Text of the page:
Lecturer: Leslie Lambour Bouterie, Visiting Curator of Ceramics at James Madison’s Montpelier and Visiting Scholar for the Colonial Williamsburg Foundation
About the lecture:
Description: The interpretation of a historic property relies on a highly collaborative team of “history detectives” to bring both the site and the personal stories of its residents to life. Archaeologists, curators, historians, preservationists, and educators tirelessly mine every clue to ensure historical accuracy. In this presentation, we will view the fruits of this collaboration during an armchair tour of Montpelier, with a focus on the impressive collection of ceramics which includes a wide variety of wares and many British transfer-printed patterns.
Montpelier, a property of the National Trust for Historic Preservation, is located in central Virginia. It was home to James Madison, fourth president of the United States and his devoted wife Dolley, and also to a large enslaved community. The presidential home which has been meticulously restored and furnished, and the slave dwellings and outbuildings which have been carefully reconstructed and sensitively appointed after comprehensive research, skillfully illuminate the lives of those who lived and worked on the plantation.
Speaker Bio: Leslie Lambour Bouterie serves as the Visiting Curator of Ceramics at James Madison’s Montpelier and as a Visiting Scholar for the Colonial Williamsburg Foundation. A career educator and ceramic specialist, she provides consultation services to museums and historic sites; lectures, writes and enthusiastically shares her passion for British ceramics.
Lecturer: Angelika R. Kuettner, Associate Curator of Ceramics and Glass at the Colonial Williamsburg Foundation
About the lecture: A recent addition to the collection of the Colonial Williamsburg Foundation provided the inspiration for this presentation about the prolific British potter, Enoch Wood. The charming child’s mug, transfer-printed in black, features an image of Wood and his son riding their horses, accompanied by their canine pet. Together, they view the family’s Burslem factory, humming with activity with smoke billowing from the bottle ovens, a testament to its success. This lecture discusses the production of this prolific maker who supplied many American consumers, and features several transfer-printed wares used by Williamsburg residents in the early 1800’s.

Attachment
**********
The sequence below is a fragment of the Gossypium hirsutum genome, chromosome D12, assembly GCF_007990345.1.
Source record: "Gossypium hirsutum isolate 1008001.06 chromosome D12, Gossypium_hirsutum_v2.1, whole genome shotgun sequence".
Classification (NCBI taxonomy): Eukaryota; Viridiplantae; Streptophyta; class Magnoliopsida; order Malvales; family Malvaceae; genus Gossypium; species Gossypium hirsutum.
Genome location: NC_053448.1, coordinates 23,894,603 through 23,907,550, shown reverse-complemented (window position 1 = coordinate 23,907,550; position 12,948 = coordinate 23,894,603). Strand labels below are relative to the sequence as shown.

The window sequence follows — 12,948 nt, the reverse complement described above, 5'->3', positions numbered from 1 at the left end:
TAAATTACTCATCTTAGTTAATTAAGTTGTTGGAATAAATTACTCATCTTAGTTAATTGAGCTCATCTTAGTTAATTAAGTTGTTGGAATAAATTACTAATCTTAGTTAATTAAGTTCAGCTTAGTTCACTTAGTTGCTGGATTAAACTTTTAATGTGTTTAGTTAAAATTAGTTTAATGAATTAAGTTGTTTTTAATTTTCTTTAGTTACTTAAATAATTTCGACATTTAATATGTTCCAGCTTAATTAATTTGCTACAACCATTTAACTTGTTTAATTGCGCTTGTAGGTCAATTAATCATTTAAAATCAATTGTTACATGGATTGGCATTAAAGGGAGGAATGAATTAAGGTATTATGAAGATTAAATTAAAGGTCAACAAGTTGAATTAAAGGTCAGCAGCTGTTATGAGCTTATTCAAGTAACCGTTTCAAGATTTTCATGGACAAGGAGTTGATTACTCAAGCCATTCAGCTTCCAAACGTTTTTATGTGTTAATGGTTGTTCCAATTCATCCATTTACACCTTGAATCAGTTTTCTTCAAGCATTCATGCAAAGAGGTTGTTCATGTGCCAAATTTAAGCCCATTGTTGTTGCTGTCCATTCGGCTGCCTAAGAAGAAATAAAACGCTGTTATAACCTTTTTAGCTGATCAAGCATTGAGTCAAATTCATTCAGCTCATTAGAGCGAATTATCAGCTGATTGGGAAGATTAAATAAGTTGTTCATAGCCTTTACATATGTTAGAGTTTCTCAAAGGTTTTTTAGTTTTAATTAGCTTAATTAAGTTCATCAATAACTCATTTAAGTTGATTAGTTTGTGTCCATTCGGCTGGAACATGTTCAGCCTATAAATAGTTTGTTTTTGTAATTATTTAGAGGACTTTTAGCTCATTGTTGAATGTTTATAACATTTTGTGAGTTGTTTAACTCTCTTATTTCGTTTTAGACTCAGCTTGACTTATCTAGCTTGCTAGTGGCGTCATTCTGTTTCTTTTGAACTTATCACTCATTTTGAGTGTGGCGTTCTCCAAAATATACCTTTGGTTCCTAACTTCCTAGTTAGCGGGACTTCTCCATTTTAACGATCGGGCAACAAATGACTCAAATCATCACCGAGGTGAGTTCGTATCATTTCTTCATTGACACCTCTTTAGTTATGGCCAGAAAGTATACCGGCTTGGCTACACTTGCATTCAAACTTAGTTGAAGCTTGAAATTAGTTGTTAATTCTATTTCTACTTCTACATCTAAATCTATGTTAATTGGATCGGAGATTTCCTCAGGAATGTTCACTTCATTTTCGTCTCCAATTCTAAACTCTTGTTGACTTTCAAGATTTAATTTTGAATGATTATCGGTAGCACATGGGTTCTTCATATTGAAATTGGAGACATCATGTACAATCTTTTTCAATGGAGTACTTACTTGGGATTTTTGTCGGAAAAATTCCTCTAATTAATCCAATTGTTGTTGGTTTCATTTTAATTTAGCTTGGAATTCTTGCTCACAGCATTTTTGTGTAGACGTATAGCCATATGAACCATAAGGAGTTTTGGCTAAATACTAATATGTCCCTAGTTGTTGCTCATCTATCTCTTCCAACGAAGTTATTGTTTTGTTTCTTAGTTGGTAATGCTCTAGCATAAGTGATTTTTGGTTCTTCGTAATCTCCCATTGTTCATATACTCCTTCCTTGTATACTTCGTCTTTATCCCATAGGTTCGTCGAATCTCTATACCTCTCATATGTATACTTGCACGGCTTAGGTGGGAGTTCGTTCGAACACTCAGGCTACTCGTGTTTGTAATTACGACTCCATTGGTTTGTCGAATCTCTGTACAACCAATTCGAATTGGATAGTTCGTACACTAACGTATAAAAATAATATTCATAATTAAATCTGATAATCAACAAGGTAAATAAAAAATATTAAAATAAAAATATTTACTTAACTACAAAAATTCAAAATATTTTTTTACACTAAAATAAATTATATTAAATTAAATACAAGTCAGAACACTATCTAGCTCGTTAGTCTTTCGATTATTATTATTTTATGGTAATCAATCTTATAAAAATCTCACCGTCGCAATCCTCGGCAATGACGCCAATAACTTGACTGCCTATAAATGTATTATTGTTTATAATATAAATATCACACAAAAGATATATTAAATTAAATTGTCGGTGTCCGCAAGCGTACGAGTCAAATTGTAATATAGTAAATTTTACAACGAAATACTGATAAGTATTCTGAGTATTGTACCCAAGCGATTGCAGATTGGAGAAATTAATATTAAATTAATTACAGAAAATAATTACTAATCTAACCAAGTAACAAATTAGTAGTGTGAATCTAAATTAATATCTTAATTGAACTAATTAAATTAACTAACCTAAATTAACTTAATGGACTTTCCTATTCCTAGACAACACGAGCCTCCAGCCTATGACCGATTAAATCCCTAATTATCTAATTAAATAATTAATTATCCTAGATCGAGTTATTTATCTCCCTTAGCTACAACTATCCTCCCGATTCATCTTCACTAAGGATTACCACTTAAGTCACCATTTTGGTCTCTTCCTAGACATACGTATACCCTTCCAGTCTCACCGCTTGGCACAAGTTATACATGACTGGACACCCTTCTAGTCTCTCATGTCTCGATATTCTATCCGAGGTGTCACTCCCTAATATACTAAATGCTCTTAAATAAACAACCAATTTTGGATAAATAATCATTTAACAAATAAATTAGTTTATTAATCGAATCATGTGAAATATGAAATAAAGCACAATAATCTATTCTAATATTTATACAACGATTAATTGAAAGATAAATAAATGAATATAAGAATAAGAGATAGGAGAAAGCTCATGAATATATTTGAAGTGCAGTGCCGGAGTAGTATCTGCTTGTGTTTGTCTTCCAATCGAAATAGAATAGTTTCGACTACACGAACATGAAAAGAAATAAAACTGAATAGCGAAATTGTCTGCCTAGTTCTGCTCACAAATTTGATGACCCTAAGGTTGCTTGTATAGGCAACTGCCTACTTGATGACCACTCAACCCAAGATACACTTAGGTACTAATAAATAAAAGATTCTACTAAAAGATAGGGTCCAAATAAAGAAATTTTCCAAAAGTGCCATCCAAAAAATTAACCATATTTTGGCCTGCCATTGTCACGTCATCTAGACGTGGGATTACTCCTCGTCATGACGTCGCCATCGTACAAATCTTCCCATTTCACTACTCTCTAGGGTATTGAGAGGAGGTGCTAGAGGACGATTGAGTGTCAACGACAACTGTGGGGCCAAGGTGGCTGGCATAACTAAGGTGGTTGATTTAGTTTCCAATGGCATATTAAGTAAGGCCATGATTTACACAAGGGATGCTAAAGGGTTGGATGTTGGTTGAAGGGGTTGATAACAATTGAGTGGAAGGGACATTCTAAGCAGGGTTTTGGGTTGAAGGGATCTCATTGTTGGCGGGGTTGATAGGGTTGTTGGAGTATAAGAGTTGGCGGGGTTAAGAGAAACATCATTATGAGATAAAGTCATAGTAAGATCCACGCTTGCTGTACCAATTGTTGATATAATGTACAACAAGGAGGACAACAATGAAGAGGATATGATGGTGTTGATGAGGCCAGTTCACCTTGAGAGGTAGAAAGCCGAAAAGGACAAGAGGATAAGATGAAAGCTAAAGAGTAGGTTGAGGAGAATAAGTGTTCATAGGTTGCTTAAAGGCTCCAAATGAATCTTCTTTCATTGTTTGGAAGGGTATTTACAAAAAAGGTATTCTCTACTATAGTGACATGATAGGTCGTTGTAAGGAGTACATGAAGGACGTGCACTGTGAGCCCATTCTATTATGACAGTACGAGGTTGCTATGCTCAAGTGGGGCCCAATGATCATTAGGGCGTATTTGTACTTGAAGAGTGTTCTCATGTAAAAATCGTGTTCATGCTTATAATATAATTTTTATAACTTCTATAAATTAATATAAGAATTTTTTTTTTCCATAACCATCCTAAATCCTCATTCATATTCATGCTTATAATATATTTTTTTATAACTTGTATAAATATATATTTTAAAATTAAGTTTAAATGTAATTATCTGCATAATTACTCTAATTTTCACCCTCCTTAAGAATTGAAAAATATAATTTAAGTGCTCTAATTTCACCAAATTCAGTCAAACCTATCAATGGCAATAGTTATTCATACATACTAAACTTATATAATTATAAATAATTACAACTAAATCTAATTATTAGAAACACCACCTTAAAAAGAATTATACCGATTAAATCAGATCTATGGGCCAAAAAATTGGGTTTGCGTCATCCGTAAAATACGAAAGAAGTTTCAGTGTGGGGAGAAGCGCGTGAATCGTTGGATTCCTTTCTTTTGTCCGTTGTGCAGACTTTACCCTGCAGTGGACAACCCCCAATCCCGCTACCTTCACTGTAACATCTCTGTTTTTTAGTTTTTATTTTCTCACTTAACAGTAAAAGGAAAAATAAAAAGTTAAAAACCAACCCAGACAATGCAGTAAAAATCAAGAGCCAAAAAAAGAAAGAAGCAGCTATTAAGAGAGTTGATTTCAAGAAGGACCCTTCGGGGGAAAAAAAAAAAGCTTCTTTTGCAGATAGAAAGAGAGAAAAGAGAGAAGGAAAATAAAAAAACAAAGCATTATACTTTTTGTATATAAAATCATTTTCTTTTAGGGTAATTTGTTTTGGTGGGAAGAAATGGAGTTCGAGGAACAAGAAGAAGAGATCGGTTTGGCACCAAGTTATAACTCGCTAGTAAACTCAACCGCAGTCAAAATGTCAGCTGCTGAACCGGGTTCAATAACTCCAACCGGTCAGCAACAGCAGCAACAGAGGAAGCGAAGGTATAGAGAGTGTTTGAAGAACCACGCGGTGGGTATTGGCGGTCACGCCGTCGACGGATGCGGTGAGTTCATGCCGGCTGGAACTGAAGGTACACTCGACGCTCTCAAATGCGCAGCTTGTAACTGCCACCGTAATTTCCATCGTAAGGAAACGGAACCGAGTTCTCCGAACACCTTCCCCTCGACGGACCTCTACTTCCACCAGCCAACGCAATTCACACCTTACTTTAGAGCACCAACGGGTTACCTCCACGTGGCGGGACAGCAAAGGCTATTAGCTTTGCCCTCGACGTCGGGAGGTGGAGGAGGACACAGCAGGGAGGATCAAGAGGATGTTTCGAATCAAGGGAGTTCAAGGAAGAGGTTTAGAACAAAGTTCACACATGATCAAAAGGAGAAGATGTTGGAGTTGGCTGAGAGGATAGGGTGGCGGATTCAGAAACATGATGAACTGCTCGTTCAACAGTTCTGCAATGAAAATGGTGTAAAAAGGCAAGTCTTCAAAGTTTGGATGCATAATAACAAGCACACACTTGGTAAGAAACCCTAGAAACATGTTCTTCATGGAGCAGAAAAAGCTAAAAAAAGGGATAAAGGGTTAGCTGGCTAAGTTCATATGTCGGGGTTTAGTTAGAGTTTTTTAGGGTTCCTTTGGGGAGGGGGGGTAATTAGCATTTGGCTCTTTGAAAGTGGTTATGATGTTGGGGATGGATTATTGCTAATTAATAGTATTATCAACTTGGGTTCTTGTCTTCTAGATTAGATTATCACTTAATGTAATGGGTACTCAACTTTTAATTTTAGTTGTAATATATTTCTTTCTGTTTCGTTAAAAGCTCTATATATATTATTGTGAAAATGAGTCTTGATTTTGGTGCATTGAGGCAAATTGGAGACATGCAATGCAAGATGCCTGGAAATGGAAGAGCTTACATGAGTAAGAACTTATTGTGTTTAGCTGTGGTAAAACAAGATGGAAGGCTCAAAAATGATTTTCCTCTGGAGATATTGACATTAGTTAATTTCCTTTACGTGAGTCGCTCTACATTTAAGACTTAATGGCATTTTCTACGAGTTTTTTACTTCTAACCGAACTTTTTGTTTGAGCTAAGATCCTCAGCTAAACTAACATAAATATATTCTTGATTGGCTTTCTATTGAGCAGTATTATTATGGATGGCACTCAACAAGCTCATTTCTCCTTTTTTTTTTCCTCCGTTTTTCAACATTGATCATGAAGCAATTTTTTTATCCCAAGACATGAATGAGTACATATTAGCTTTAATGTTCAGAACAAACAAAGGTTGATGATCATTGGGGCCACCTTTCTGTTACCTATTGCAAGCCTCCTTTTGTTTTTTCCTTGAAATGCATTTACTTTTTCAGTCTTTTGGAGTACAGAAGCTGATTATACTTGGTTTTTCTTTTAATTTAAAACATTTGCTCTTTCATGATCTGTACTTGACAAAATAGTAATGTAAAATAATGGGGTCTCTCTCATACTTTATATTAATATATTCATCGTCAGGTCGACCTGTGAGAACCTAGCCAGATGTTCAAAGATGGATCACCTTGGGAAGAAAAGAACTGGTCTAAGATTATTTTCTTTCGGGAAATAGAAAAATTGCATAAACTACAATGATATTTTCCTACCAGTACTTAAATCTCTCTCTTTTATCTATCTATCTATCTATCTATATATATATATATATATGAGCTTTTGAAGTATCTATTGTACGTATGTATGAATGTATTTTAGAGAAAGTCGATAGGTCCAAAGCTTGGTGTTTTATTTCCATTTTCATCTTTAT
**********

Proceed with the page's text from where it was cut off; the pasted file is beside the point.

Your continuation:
About the speaker: Angelika became associate curator of ceramics and glass at the Colonial Williamsburg Foundation (CWF) in 2019. She came to CWF in 2006 as a graduate student intern for the ceramics and glass department and joined the Foundation as an associate registrar in 2007. She was promoted to associate registrar for imaging and assistant curator of ceramics in 2011 and associate curator of ceramics in 2016. Prior to graduate school at William and Mary she worked for approximately three years as the curatorial assistant at the Reeves Center at Washington and Lee University. She is a proud fellow of the 2010 Attingham Trust Summer School and of the 2016 MESDA Summer Institute. Angelika was coeditor of the 2017 issue of Ceramics in America; she has published and spoken on many topics including the ceramic-manufacturing partnership of Benjamin Leigh and John Allman in 18th-century Boston, mended ceramics in colonial America, and silver lusterware in early 19th century America.
Floral Prints as Sources for Patterns on Porcelain and Transferware; the Botanical and Gardening Obsession
Lecturer: Patricia (Pat) Knight
In her talk she discusses the role of botany in the 18th century, the research at botanical centers and the popular interest in horticulture that led to books illustrated with botanical prints by Georg Ehret and to the Botanical Magazine published by William Curtis. As a result there was a profusion of botanical decoration on porcelain in the late 18th century. The second half of the lecture concentrated on the botanical and floral prints of the 19th century that were seen on transferware pottery inspired by various garden magazines and books on horticulture.